The European Commission has concluded that Finland’s plans to grant EUR 23 million (USD 26.2 million) of public funding for the construction of a small scale LNG terminal at Pori, in the Satakunta region on Finland’s west coast, are compatible with EU state aid rules and will contribute to the EU’s Energy Unuion strategy. The project aims to encourage the use of LNG as fuel for ships, in place of fuel oils and liquefied petroleum gases.
The Commission concluded that the project contributes to environmental protection and to the security of gas supply in Finland whilst maintaining competition in the Single Market. Seeking to end the energy isolation of the Baltic Sea Region and to integrate it fully into the EU energy markets is a key building block for the EU’s Energy Union strategy and one of the key priorities of the Juncker Commission.
EU Commissioner in charge of competition policy Margrethe Vestager said: “The LNG terminal in Pori is the first of its kind in Finland. It will provide a new source of cleaner fuel for the maritime industry and diversify Finland’s gas supply sources. It is a good example of how EU state aid rules can encourage sound public investment that helps the EU reach its goals on energy security and environmental protection.”
The project will bring about a significant reduction in CO2 emissions by providing cleaner fuel for maritime transport. At the same time, the LNG infrastructure will increase the security of supply in Finland, providing local industries with access to gas. The Pori terminal has a storage capacity of 30 000 m3. The public funding of €23 441 500 will cover less than 30% of the total investment costs; the remainder will be funded by the developer and future owner of the terminal.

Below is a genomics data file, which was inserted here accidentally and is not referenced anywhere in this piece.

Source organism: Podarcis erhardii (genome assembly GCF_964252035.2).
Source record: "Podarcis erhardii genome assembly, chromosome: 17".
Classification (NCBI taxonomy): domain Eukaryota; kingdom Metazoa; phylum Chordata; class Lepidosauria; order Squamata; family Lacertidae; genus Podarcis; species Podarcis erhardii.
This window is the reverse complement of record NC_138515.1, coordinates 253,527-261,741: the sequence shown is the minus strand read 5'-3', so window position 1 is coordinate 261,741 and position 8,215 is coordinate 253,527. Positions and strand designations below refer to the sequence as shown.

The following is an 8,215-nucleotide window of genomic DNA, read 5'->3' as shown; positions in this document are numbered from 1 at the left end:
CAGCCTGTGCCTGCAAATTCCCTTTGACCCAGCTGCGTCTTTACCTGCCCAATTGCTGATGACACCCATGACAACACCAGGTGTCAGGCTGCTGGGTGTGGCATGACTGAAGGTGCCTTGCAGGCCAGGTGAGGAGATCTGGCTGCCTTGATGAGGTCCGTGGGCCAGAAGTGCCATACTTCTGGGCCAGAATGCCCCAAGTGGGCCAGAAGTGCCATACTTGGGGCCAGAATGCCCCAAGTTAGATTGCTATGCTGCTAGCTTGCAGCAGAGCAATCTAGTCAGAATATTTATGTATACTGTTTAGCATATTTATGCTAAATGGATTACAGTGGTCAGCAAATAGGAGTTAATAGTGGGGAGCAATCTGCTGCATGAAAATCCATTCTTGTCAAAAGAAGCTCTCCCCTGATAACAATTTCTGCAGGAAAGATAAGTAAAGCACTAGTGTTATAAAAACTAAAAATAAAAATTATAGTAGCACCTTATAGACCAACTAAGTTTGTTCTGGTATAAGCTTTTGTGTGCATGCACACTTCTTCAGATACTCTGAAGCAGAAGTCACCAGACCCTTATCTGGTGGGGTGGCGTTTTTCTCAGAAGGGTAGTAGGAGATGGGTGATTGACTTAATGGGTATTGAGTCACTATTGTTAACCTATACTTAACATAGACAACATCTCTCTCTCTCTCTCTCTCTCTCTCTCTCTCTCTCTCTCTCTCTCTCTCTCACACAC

The Commission’s assessment showed that the project could not have been carried out without public funding. Indeed, as Finland currently has no LNG infrastructure, potential customers are reluctant to carry out the long-term and costly investments for switching to LNG fuel. In turn, private investors have no incentive to build LNG infrastructure because there is no demand.
Moreover, the operator of the infrastructure will be under an obligation to provide access to interested users at a competitive price. This will ensure that the aid is limited to the minimum necessary for triggering the investment and that distortions of competition and trade are minimised.
(Source: European Commission)